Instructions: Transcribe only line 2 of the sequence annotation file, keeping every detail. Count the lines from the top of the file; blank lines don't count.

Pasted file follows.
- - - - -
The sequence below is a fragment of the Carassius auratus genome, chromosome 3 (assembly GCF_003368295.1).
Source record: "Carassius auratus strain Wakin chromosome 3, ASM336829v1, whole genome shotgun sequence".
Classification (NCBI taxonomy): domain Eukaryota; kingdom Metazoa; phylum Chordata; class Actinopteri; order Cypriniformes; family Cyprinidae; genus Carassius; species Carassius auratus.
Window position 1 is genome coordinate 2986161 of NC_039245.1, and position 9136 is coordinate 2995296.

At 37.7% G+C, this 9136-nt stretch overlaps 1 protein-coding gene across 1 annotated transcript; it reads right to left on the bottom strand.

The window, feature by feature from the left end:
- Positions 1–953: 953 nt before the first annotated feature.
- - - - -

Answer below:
Source record: "Carassius auratus strain Wakin chromosome 3, ASM336829v1, whole genome shotgun sequence".